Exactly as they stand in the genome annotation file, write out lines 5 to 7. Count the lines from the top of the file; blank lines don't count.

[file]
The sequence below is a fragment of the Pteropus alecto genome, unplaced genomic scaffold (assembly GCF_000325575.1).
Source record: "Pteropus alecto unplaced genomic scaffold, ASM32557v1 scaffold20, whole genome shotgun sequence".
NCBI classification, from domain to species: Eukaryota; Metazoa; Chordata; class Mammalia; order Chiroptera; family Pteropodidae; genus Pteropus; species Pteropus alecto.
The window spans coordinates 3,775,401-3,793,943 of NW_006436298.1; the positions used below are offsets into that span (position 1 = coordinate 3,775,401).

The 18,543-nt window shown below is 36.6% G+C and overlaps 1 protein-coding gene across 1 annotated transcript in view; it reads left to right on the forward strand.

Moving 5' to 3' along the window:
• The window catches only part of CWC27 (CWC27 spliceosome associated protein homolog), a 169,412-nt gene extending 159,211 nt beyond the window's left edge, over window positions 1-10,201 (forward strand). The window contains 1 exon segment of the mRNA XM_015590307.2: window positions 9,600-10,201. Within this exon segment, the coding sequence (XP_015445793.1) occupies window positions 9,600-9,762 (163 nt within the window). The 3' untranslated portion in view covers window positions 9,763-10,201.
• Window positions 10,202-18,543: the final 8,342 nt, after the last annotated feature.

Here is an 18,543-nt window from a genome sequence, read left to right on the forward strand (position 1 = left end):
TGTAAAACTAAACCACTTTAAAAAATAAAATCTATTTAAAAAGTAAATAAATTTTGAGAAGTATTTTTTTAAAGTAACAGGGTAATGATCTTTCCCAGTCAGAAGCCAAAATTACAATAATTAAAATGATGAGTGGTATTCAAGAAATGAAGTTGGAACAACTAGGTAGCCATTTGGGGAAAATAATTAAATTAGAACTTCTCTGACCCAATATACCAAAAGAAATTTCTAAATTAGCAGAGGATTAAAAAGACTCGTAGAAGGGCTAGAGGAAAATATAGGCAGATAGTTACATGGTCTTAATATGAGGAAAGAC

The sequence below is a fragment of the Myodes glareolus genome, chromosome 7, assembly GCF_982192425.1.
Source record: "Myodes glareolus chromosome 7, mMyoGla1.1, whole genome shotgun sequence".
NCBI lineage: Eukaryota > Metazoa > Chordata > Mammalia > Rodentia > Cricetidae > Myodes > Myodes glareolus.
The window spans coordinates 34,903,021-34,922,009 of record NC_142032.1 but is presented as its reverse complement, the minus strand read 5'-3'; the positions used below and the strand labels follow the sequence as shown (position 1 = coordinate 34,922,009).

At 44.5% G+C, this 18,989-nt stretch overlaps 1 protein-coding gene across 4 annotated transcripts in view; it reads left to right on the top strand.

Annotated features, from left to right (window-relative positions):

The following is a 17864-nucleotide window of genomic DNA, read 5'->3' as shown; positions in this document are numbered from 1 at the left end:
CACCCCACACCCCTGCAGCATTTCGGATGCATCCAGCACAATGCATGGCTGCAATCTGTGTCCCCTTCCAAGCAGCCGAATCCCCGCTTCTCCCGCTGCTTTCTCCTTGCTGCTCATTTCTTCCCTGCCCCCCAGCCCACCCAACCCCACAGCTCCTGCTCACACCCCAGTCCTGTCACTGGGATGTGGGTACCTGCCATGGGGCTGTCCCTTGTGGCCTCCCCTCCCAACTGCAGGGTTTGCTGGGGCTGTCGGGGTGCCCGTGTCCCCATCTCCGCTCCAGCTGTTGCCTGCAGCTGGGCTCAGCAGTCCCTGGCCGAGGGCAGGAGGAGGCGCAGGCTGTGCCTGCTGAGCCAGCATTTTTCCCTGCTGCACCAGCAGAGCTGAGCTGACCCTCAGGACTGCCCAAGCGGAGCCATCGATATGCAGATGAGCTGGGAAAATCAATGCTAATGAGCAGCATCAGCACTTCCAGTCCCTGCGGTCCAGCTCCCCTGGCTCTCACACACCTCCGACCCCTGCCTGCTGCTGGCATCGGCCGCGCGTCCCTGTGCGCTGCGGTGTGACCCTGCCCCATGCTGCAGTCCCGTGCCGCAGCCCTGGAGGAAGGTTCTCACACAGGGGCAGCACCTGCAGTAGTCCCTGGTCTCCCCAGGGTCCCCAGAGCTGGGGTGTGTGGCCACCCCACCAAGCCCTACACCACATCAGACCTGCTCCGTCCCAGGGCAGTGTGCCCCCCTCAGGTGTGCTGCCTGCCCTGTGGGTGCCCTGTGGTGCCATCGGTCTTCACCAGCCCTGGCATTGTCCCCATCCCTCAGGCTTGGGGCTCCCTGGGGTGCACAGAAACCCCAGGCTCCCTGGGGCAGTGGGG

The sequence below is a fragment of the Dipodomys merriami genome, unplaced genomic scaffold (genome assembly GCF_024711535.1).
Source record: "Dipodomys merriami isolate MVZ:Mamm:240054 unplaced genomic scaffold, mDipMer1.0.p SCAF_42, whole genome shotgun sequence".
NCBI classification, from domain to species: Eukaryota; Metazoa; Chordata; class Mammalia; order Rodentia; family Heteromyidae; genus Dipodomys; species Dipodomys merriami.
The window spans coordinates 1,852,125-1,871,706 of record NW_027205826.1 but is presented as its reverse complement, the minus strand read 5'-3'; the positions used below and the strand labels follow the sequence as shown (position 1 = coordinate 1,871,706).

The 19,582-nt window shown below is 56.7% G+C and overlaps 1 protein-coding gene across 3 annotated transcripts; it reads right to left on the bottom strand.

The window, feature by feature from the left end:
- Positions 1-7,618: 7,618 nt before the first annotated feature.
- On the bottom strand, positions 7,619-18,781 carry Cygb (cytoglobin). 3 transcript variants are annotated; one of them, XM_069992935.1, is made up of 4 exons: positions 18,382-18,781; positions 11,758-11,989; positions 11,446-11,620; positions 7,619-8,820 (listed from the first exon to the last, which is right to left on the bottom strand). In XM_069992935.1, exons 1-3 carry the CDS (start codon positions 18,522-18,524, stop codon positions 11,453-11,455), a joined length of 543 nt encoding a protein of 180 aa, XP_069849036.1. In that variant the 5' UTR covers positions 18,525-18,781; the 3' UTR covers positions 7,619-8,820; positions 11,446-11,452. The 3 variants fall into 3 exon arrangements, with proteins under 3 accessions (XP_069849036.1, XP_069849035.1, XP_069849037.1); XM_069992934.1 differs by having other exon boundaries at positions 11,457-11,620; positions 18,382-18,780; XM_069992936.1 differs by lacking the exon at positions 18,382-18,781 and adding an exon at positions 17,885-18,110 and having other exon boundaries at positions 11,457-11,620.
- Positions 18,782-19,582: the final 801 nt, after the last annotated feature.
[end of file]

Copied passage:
The 18,543-nt window shown below is 36.6% G+C and overlaps 1 protein-coding gene across 1 annotated transcript in view; it reads left to right on the forward strand.

Moving 5' to 3' along the window:
• The window catches only part of CWC27 (CWC27 spliceosome associated protein homolog), a 169,412-nt gene extending 159,211 nt beyond the window's left edge, over window positions 1-10,201 (forward strand). The window contains 1 exon segment of the mRNA XM_015590307.2: window positions 9,600-10,201. Within this exon segment, the coding sequence (XP_015445793.1) occupies window positions 9,600-9,762 (163 nt within the window). The 3' untranslated portion in view covers window positions 9,763-10,201.